Captain Cook Runs Aground,  Is Eaten by Savages

Captain Cook Runs Aground, Is Eaten by Savages

Hold back the tears everyone – the Captain Cook Tavern will have its doors shut throughout Re-O-Week and potentially for good, although the owners are still looking to have someone take over the lease.

Dominion Breweries and James Arnott, one of the owners of the Cook, are no longer interested in continuing the lease as the bar has made a continual loss for years. To anyone who has spent sober time there this year, the shortage of funds is obvious: broken concrete dance floors, fewer staff, seatless (and toilet paper-less) toilets, and the persistent tendency to “run out” of aioli for the four dollar meals are all testament to the fact.

In a disastrous 3 News interview, OUSA President Francisco Hernandez agreed that “it’s a bit like a toilet – you need to just bowl it and start again,” despite having earlier stated the importance of the establishment remaining open. This was met with laughter from interviewer Rachel Smalley. The George W. Bush-like fuck-up could, however, be put down to a hearing problem, as evidenced by his earlier response: “and as for your second question, I think … wait, what was your second question again?”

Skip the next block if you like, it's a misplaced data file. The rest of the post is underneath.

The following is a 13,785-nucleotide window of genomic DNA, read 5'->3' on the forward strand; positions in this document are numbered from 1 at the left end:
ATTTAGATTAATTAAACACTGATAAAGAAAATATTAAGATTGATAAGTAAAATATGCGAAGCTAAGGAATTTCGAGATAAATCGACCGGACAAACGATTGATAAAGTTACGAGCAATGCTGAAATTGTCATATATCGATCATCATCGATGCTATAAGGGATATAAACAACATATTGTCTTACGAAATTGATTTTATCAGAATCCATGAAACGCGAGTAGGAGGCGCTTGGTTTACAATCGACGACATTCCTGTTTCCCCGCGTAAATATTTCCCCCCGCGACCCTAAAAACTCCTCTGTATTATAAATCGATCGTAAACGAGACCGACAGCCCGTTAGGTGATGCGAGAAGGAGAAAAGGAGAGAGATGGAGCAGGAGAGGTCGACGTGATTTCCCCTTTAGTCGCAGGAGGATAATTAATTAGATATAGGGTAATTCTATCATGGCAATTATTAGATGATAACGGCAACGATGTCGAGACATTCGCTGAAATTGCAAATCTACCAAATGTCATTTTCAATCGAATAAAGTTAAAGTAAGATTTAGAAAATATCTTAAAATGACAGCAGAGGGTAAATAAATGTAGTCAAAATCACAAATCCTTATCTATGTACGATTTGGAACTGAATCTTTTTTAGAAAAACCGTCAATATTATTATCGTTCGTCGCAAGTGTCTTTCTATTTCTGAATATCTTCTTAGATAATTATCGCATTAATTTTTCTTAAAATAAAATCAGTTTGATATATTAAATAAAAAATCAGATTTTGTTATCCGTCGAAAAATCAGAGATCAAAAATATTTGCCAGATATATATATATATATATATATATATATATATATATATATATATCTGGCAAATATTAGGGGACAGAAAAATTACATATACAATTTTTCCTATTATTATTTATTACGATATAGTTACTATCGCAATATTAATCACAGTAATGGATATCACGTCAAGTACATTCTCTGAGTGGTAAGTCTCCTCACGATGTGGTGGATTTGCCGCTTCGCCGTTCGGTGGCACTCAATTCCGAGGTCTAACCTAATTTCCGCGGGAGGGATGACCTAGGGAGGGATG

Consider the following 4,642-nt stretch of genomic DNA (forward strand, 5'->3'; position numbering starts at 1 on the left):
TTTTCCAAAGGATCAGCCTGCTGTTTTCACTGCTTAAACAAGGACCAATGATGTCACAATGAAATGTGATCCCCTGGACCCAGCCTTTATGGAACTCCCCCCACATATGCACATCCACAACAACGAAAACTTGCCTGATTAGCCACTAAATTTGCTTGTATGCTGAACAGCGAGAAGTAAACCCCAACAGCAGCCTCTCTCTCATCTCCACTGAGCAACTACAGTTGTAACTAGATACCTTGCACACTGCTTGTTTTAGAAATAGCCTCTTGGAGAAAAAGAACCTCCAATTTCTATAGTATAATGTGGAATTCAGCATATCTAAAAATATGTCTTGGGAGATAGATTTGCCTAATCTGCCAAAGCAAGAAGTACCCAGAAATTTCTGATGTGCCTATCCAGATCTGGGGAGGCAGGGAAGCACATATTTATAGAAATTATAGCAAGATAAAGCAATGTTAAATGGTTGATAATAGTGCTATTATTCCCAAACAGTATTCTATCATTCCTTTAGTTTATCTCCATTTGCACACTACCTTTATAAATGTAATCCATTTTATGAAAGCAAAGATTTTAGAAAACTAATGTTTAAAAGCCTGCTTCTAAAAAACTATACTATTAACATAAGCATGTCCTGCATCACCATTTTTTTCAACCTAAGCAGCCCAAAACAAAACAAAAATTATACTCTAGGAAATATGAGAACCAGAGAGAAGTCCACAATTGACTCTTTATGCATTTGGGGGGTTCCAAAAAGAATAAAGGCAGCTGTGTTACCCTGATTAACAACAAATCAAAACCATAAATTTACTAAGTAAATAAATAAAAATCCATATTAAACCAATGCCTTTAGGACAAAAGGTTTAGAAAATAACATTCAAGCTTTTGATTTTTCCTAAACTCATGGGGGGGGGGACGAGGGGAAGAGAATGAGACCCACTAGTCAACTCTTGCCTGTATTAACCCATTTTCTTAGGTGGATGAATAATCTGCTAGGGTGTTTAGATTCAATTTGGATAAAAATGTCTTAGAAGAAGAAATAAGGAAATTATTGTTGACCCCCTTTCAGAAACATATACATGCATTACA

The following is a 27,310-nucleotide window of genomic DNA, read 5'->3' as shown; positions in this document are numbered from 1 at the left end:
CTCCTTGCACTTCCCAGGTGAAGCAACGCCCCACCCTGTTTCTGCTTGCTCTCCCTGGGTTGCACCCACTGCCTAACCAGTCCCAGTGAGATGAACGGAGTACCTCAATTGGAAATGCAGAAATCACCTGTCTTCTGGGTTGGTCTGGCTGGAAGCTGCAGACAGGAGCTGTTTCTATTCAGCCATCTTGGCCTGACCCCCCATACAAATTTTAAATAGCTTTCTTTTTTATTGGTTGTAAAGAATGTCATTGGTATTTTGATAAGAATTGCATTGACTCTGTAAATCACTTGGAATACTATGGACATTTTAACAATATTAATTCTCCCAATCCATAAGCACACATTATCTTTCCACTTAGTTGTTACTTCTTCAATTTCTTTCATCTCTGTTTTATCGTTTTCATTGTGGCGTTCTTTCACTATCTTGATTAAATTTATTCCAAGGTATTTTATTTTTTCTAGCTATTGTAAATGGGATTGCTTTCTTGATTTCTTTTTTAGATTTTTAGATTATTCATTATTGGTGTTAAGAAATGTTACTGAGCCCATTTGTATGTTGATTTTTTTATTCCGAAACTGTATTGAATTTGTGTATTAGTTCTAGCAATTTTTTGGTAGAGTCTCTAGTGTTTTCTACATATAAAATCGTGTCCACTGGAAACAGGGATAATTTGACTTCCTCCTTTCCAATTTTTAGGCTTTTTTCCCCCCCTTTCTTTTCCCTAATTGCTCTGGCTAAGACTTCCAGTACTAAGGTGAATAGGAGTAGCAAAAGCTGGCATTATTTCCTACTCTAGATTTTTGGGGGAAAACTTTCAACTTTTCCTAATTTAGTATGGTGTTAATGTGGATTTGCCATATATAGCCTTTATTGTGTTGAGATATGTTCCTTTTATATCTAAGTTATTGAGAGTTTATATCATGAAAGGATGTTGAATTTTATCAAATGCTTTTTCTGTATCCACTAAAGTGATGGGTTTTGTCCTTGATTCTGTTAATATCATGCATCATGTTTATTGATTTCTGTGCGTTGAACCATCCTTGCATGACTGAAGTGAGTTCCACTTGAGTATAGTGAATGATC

Despite this, Hernandez told Critic he shares the sadness of many students at the loss of a “treasured scarfie institution.” OUSA, however, has no intention of buying the Cook. Rumours have emerged that the University offered $3 million for a 200,000-year lease, but received a counter offer of $6 million, which was not met.

The Cook has been a much-loved Scarfie bar since 1860 and has outlived other favourites such as Gardies and the Bowler. The closure of the Cook leaves only Starters Bar and Re:Fuel as the true student holes. Baa Bar is also starting to gain a larger student crowd due to the shortage of drinking venues in North Dunedin.

Recent changes in the drinking culture of students is the likely cause of bar closures, both here and abroad. Students “pre-loading” means bars are experiencing dramatic decreases in income and cannot compete with off-license and supermarket prices.

The Cook’s final night (14 June) welcomed in excess of 600 patrons, from freshers to pensioners. Those with affectionate memories of the bar started showing up from midday.

Even the late former owner Phil Ruston was on hand, his granddaughters Nik Watts (née Ruston) and Sarah Ruston bringing along a large photo of him dressed as Captain Cook. The Cook was a special place for them because of the family connections, Ms Watts said.

According to the Otago Daily Times, “[Ms Watts] was conceived here,” a detail Critic appreciates. Some things never change as far as antics at the Cook go. We wonder how many more babies were conceived in the classy tavern we all know and love.

For now it is goodbye, but the future of the Cook remains uncertain. If you can’t hold back the tears at the thought of Re-O without the Cook, go and drown your sorrows elsewhere – if only to prevent further closures.
This article first appeared in Issue 14, 2013.
Posted 6:05pm Sunday 7th July 2013 by Josie Cochrane.